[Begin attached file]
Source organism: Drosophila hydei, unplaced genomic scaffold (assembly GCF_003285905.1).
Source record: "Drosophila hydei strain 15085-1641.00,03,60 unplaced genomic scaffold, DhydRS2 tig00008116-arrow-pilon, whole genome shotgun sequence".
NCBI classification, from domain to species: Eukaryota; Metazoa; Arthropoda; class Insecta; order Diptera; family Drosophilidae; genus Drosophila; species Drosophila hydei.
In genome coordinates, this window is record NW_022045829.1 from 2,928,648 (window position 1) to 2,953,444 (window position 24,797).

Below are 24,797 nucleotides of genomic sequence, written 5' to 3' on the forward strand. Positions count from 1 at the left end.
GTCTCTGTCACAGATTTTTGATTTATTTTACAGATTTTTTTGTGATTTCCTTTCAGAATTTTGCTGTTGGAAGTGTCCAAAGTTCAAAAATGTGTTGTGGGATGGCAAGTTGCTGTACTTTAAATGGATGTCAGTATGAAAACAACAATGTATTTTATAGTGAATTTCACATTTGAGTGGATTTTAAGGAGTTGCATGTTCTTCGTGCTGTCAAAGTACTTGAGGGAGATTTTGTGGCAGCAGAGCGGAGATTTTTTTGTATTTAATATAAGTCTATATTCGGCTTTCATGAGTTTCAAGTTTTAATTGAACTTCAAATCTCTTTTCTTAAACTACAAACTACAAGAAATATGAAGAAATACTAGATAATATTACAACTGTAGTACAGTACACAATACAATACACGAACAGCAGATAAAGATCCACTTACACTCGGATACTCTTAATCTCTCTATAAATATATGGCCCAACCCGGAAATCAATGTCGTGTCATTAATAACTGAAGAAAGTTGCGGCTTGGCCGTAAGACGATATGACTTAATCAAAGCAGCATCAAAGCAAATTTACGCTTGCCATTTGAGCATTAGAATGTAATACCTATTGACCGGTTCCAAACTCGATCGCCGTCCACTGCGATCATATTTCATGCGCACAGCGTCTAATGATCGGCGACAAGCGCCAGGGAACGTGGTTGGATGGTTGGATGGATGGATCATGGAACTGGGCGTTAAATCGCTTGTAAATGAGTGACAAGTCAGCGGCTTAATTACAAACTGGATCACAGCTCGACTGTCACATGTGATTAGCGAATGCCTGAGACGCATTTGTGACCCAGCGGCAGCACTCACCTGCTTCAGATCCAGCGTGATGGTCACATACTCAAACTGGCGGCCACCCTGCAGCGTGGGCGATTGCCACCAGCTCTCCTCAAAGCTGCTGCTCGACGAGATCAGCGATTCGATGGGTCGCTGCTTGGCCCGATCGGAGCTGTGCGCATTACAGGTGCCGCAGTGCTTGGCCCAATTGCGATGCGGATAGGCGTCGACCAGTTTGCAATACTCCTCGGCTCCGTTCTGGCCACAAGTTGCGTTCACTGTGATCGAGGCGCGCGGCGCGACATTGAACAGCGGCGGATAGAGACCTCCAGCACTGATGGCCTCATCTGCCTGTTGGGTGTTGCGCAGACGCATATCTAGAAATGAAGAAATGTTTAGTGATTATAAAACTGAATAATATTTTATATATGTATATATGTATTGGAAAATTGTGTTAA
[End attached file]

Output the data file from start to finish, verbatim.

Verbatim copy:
Source organism: Drosophila hydei, unplaced genomic scaffold (assembly GCF_003285905.1).
Source record: "Drosophila hydei strain 15085-1641.00,03,60 unplaced genomic scaffold, DhydRS2 tig00008116-arrow-pilon, whole genome shotgun sequence".
NCBI classification, from domain to species: Eukaryota; Metazoa; Arthropoda; class Insecta; order Diptera; family Drosophilidae; genus Drosophila; species Drosophila hydei.
In genome coordinates, this window is record NW_022045829.1 from 2,928,648 (window position 1) to 2,953,444 (window position 24,797).

Below are 24,797 nucleotides of genomic sequence, written 5' to 3' on the forward strand. Positions count from 1 at the left end.
GTCTCTGTCACAGATTTTTGATTTATTTTACAGATTTTTTTGTGATTTCCTTTCAGAATTTTGCTGTTGGAAGTGTCCAAAGTTCAAAAATGTGTTGTGGGATGGCAAGTTGCTGTACTTTAAATGGATGTCAGTATGAAAACAACAATGTATTTTATAGTGAATTTCACATTTGAGTGGATTTTAAGGAGTTGCATGTTCTTCGTGCTGTCAAAGTACTTGAGGGAGATTTTGTGGCAGCAGAGCGGAGATTTTTTTGTATTTAATATAAGTCTATATTCGGCTTTCATGAGTTTCAAGTTTTAATTGAACTTCAAATCTCTTTTCTTAAACTACAAACTACAAGAAATATGAAGAAATACTAGATAATATTACAACTGTAGTACAGTACACAATACAATACACGAACAGCAGATAAAGATCCACTTACACTCGGATACTCTTAATCTCTCTATAAATATATGGCCCAACCCGGAAATCAATGTCGTGTCATTAATAACTGAAGAAAGTTGCGGCTTGGCCGTAAGACGATATGACTTAATCAAAGCAGCATCAAAGCAAATTTACGCTTGCCATTTGAGCATTAGAATGTAATACCTATTGACCGGTTCCAAACTCGATCGCCGTCCACTGCGATCATATTTCATGCGCACAGCGTCTAATGATCGGCGACAAGCGCCAGGGAACGTGGTTGGATGGTTGGATGGATGGATCATGGAACTGGGCGTTAAATCGCTTGTAAATGAGTGACAAGTCAGCGGCTTAATTACAAACTGGATCACAGCTCGACTGTCACATGTGATTAGCGAATGCCTGAGACGCATTTGTGACCCAGCGGCAGCACTCACCTGCTTCAGATCCAGCGTGATGGTCACATACTCAAACTGGCGGCCACCCTGCAGCGTGGGCGATTGCCACCAGCTCTCCTCAAAGCTGCTGCTCGACGAGATCAGCGATTCGATGGGTCGCTGCTTGGCCCGATCGGAGCTGTGCGCATTACAGGTGCCGCAGTGCTTGGCCCAATTGCGATGCGGATAGGCGTCGACCAGTTTGCAATACTCCTCGGCTCCGTTCTGGCCACAAGTTGCGTTCACTGTGATCGAGGCGCGCGGCGCGACATTGAACAGCGGCGGATAGAGACCTCCAGCACTGATGGCCTCATCTGCCTGTTGGGTGTTGCGCAGACGCATATCTAGAAATGAAGAAATGTTTAGTGATTATAAAACTGAATAATATTTTATATATGTATATATGTATTGGAAAATTGTGTTAA